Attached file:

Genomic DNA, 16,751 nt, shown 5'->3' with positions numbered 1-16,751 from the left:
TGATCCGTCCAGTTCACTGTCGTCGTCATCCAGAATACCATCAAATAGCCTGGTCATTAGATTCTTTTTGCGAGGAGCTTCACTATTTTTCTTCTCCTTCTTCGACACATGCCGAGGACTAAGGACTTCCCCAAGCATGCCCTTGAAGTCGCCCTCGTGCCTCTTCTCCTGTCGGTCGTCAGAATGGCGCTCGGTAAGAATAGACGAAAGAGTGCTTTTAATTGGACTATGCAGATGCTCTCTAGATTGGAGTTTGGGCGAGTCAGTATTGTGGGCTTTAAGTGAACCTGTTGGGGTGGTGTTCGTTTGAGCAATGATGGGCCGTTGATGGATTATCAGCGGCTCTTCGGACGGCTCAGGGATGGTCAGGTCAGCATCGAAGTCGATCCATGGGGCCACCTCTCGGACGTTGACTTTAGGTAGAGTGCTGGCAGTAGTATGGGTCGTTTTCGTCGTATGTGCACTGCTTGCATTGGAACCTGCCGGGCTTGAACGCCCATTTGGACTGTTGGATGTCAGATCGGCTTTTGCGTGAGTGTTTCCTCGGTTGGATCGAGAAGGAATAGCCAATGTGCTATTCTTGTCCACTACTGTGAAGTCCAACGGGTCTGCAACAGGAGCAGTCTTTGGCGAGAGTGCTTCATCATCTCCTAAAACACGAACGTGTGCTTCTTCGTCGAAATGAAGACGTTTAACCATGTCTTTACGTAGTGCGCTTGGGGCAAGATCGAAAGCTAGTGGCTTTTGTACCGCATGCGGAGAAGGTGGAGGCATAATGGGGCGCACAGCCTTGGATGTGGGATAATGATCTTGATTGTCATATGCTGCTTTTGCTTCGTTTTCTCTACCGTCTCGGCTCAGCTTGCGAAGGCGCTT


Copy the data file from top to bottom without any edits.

Genomic DNA, 16,751 nt, shown 5'->3' with positions numbered 1-16,751 from the left:
TGATCCGTCCAGTTCACTGTCGTCGTCATCCAGAATACCATCAAATAGCCTGGTCATTAGATTCTTTTTGCGAGGAGCTTCACTATTTTTCTTCTCCTTCTTCGACACATGCCGAGGACTAAGGACTTCCCCAAGCATGCCCTTGAAGTCGCCCTCGTGCCTCTTCTCCTGTCGGTCGTCAGAATGGCGCTCGGTAAGAATAGACGAAAGAGTGCTTTTAATTGGACTATGCAGATGCTCTCTAGATTGGAGTTTGGGCGAGTCAGTATTGTGGGCTTTAAGTGAACCTGTTGGGGTGGTGTTCGTTTGAGCAATGATGGGCCGTTGATGGATTATCAGCGGCTCTTCGGACGGCTCAGGGATGGTCAGGTCAGCATCGAAGTCGATCCATGGGGCCACCTCTCGGACGTTGACTTTAGGTAGAGTGCTGGCAGTAGTATGGGTCGTTTTCGTCGTATGTGCACTGCTTGCATTGGAACCTGCCGGGCTTGAACGCCCATTTGGACTGTTGGATGTCAGATCGGCTTTTGCGTGAGTGTTTCCTCGGTTGGATCGAGAAGGAATAGCCAATGTGCTATTCTTGTCCACTACTGTGAAGTCCAACGGGTCTGCAACAGGAGCAGTCTTTGGCGAGAGTGCTTCATCATCTCCTAAAACACGAACGTGTGCTTCTTCGTCGAAATGAAGACGTTTAACCATGTCTTTACGTAGTGCGCTTGGGGCAAGATCGAAAGCTAGTGGCTTTTGTACCGCATGCGGAGAAGGTGGAGGCATAATGGGGCGCACAGCCTTGGATGTGGGATAATGATCTTGATTGTCATATGCTGCTTTTGCTTCGTTTTCTCTACCGTCTCGGCTCAGCTTGCGAAGGCGCTT